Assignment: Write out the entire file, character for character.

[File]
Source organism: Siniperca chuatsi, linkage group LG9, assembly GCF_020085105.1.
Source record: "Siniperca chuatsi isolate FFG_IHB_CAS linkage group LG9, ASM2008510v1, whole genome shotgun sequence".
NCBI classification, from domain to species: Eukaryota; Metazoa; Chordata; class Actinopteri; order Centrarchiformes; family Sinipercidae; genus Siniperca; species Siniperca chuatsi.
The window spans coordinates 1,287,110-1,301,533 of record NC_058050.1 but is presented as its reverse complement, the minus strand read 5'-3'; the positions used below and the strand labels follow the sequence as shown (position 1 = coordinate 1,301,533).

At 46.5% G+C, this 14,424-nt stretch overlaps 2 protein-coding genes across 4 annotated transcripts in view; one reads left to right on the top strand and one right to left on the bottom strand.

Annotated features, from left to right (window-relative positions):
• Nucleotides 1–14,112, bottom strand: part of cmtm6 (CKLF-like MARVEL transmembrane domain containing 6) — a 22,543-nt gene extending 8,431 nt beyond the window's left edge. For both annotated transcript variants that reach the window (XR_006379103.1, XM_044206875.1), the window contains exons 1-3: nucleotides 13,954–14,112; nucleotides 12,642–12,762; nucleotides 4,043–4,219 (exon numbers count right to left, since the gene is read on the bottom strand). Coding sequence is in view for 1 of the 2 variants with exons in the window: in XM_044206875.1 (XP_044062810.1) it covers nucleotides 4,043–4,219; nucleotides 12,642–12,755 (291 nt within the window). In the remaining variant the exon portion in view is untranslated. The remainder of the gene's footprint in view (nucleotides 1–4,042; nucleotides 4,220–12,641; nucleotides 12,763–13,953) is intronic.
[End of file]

Source organism: Siniperca chuatsi, linkage group LG9, assembly GCF_020085105.1.
Source record: "Siniperca chuatsi isolate FFG_IHB_CAS linkage group LG9, ASM2008510v1, whole genome shotgun sequence".
NCBI classification, from domain to species: Eukaryota; Metazoa; Chordata; class Actinopteri; order Centrarchiformes; family Sinipercidae; genus Siniperca; species Siniperca chuatsi.
The window spans coordinates 1,287,110-1,301,533 of record NC_058050.1 but is presented as its reverse complement, the minus strand read 5'-3'; the positions used below and the strand labels follow the sequence as shown (position 1 = coordinate 1,301,533).

At 46.5% G+C, this 14,424-nt stretch overlaps 2 protein-coding genes across 4 annotated transcripts in view; one reads left to right on the top strand and one right to left on the bottom strand.

Annotated features, from left to right (window-relative positions):
• Nucleotides 1–14,112, bottom strand: part of cmtm6 (CKLF-like MARVEL transmembrane domain containing 6) — a 22,543-nt gene extending 8,431 nt beyond the window's left edge. For both annotated transcript variants that reach the window (XR_006379103.1, XM_044206875.1), the window contains exons 1-3: nucleotides 13,954–14,112; nucleotides 12,642–12,762; nucleotides 4,043–4,219 (exon numbers count right to left, since the gene is read on the bottom strand). Coding sequence is in view for 1 of the 2 variants with exons in the window: in XM_044206875.1 (XP_044062810.1) it covers nucleotides 4,043–4,219; nucleotides 12,642–12,755 (291 nt within the window). In the remaining variant the exon portion in view is untranslated. The remainder of the gene's footprint in view (nucleotides 1–4,042; nucleotides 4,220–12,641; nucleotides 12,763–13,953) is intronic.